In addition to the real concerns about the efficacy of this strategy, Mayer raises important philosophical and moral questions about what the drones could mean for the future of war.  Those of us who organize to oppose war know how difficult it can be to rally opposition when a small portion of the population is bearing the most tangible burden. What does it mean for America’s willingness to support misguided military operations if their sons, daughters, friends and neighbors are not facing injury or death? Mary Dudziak, a professor at the University of Southern California’s Gould School of Law notes, “Drones are a technological step that further isolates the American people from military action, undermining political checks on …endless war.” Drones widen an already gaping chasm between Americans and the realities of war:


Peter Singer, the author of “Wired for War,” a recent book about the robotics revolution in modern combat, argues that the drone technology is worryingly “seductive,” because it creates the perception that war can be “costless.” Cut off from the realities of the bombings in Pakistan, Americans have been insulated from the human toll, as well as from the political and the moral consequences. Nearly all the victims have remained faceless, and the damage caused by the bombings has remained unseen.


Michael Walzer, author of “Just and Unjust Wars,” laments the lack of accountability for the C.I.A. program:


“Under what code does the C.I.A. operate?” he asks. “I don’t know. The military operates under a legal code, and it has judicial mechanisms.” He said of the C.I.A.’s drone program, “There should be a limited, finite group of people who are targets, and that list should be publicly defensible and available. Instead, it’s not being publicly defended. People are being killed, and we generally require some public justification when we go about killing people.”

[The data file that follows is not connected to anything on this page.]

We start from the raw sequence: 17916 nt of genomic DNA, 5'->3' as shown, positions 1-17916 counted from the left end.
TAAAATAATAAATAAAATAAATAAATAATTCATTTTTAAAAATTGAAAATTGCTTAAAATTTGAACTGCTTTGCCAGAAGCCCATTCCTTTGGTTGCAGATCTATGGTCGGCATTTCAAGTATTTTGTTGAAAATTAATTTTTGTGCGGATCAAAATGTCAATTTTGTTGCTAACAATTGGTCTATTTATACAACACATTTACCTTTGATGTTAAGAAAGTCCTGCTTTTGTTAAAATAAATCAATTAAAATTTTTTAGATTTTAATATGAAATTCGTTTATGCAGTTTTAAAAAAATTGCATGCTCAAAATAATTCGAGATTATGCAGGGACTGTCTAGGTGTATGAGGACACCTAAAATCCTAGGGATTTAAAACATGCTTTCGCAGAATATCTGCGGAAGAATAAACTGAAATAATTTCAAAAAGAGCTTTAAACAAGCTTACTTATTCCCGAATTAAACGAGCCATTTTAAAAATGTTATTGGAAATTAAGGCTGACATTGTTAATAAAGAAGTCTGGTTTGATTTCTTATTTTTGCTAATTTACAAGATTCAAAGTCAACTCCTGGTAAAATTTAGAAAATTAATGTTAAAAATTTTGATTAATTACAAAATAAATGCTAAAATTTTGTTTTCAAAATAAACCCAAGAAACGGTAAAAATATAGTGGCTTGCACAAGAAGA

Mayer notes in the article the stark contrast between the outrage about Dick Cheney’s proposed targeted assassination program and the near silence on the drones. Former C.I.A. general counsel Jeffrey Smith says the drone attacks “suggest that it’s acceptable behavior to assassinate people…Assassination as a norm of international conduct exposes American leaders and Americans overseas.”

So why hasn’t there been more scrutiny of the drone program? In a recent interview with Terry Gross on “Fresh Air”, Mayer said:


You know, right now, I think Congress is really infatuated with this technology. And you can see why, I mean it is a marvel. But the place where people are asking questions are in the human rights community, the international lawyers, the U.N.,. There are a number of sort of political philosophers asking questions, such as, you know, if there’s no – if we can’t feel the impact of the people that we’re killing and we can’t see them, and none of our own people at risk, does this somehow make it easier to just be in a perpetual state of war because there’s no seeming cost to us? These are the kinds of questions that people are asking.


It is up to us to bring these concerns directly to the people who have oversight over these programs. In her interview, Mayer discusses development of 2 ½ inch “Nano-drones.” She states, “my sense is that this kind of technology, there’s going to be no turning back. We are really going to a whole new phase of warfare here.” Now is the time to have a real debate about the future of war and hold our leaders accountable.